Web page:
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DONALD TRUMP: We can't continue to allow China to rape our country - and that's what they're doing. It's the greatest theft in the history of the world.
MONTAGNE: Well, there's Trump on trade with China. For some perspective on what we can expect of U.S. dealings with the second largest economy in the world under a Trump presidency, we go to Shanghai where NPR'S Rob Schmitz joins us.
ROB SCHMITZ, BYLINE: Good morning, Renee.
MONTAGNE: How are the Chinese seeing Trump's victory?
SCHMITZ: Well, despite President-elect Trump's strong words in the intro there, you know, the state media has been almost gleeful in using his victory in its ongoing criticism of American democracy. News agency Xinhua called this year's U.S. election a race to the bottom and proof that the U.S. political system is faltering.
MONTAGNE: Well, China's propaganda bureau sounds like it's happy. But beyond that, what might a Trump presidency mean for the larger U.S. relationship with China?
SCHMITZ: Well, this is where China's government may begin to worry a little because we simply don't know. Trump has no record of public service to analyze. What we do know is what he said on the campaign trail. Trump has promised to, on his first day of office, set the tone by naming China a currency manipulator.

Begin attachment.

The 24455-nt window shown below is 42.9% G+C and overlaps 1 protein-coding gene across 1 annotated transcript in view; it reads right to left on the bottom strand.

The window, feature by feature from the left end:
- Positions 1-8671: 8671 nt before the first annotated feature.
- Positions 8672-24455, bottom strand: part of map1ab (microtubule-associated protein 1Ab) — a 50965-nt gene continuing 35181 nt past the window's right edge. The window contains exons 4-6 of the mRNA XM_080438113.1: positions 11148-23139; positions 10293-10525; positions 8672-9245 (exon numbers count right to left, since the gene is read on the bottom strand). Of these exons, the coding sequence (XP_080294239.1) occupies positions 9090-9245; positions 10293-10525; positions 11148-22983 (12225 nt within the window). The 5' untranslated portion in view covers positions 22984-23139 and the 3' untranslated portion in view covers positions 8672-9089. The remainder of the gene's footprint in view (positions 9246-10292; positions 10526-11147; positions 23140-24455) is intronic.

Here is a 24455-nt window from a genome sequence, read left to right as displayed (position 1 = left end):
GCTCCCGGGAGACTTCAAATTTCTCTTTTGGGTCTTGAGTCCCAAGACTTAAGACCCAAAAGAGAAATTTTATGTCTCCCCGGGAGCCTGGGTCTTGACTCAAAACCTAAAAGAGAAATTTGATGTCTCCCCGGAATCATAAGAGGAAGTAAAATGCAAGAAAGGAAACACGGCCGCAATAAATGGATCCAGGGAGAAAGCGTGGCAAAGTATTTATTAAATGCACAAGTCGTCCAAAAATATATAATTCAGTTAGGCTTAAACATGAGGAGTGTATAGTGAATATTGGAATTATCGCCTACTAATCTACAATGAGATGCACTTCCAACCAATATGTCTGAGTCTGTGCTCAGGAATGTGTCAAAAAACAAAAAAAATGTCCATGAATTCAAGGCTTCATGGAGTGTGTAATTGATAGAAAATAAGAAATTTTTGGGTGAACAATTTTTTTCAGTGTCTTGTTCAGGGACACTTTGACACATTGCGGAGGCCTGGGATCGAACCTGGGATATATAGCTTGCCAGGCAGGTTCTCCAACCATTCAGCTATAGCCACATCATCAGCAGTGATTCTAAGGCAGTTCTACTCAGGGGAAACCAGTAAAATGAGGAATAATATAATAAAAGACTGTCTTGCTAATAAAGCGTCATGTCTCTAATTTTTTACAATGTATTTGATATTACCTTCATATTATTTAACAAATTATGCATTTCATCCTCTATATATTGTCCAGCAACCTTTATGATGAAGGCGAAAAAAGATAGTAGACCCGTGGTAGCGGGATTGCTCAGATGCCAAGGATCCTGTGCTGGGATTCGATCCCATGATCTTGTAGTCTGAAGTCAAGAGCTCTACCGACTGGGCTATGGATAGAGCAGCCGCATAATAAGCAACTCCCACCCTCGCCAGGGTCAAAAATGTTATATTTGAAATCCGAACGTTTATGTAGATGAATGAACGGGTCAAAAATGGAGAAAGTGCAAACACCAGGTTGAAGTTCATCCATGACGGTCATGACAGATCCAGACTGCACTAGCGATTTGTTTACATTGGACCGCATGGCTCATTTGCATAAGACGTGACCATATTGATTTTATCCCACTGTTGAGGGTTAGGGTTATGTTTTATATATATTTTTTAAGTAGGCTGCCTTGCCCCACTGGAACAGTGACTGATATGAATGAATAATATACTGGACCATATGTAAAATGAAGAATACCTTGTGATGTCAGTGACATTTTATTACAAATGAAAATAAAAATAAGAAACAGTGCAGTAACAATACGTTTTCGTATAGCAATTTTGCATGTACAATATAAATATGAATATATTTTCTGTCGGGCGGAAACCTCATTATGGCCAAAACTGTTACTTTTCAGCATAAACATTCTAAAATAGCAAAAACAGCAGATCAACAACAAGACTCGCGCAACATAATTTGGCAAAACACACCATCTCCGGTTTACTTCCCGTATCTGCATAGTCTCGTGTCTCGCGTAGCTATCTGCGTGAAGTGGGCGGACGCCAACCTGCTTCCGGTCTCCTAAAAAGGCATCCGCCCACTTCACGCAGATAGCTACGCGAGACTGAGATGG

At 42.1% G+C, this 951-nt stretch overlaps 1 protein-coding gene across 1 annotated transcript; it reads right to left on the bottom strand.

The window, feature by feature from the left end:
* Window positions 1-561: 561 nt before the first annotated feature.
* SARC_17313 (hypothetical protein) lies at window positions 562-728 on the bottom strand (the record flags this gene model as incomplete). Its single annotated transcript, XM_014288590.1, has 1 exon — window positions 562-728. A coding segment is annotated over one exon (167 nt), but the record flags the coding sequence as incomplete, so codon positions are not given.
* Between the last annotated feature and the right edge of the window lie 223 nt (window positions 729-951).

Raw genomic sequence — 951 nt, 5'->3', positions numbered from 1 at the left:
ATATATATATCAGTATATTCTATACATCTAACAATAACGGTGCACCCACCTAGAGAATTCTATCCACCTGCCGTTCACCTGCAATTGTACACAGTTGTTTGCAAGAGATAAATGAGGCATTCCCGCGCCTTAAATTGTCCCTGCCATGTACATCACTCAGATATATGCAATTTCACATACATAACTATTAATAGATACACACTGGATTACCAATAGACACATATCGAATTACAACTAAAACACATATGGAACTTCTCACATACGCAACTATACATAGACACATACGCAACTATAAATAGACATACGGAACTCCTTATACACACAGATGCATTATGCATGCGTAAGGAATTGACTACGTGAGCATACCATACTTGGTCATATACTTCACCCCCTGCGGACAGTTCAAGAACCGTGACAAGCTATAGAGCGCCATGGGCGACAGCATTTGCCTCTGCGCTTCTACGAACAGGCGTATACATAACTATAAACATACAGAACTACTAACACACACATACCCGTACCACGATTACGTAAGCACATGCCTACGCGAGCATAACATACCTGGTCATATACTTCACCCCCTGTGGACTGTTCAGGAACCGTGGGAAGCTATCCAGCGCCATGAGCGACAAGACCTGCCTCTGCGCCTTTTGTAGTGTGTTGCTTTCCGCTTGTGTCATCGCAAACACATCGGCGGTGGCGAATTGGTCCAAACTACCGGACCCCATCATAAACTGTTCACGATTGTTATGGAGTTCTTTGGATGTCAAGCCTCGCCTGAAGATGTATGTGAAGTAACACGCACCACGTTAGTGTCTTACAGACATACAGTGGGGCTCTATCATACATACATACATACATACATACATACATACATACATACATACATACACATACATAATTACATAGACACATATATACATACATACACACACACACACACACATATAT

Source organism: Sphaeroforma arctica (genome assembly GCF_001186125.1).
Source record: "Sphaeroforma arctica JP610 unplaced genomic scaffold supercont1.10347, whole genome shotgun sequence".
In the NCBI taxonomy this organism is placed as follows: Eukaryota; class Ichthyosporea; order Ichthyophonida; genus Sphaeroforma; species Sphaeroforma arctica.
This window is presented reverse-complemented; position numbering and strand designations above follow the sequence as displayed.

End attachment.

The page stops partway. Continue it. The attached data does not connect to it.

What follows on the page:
He's also pledged to impose a 45 percent tariff on all Chinese imports. It's hard to tell if he'd actually go through with that. But what's clear from his rhetoric is that the U.S. economy under his presidency will be more protectionist, and that'll increase the likelihood of a trade war with China.
Now, the American economy would likely suffer from this, but China stands to suffer even more. China's undergoing an historic economic transition. Its growth has slowed, and it still relies heavily on exports. So any sort of trade spat with one of its largest trading partners would have widespread consequences.
MONTAGNE: Well, let's move from the economic to the political. What will a Trump presidency mean for stability in the Asia Pacific region? I mean, he's hinted at withdrawing U.S. troops from Japan and South Korea.
SCHMITZ: Right. And there are a couple of different scenarios that could happen there. If Trump decides to reduce America's military presence in the region, that could leave a vacuum that China could potentially fill. China's spending more than ever on its military, and this might give it an opportunity to test its might. It could also mean that smaller countries in the region may look to China for protection or as a possible ally, like President Duterte in the Philippines has already done.
But if you take a look at what Trump's advisers are saying, they're supporting a larger U.S. military presence in Asia. They're saying Trump would strengthen the U.S. naval presence in the region and that he would add more than 70 ships to the U.S. naval fleet to protect trade routes that pass through the South China Sea.
So under that scenario, the possibility of a military standoff with China increases. But again, because we don't have much of a record of what he would do, it's really hard to know, once he's in office, what Trump will actually do.
MONTAGNE: That's NPR's Rob Schmitz joining us from Shanghai.
Thanks very much.
SCHMITZ: Thanks, Renee. Transcript provided by NPR, Copyright NPR.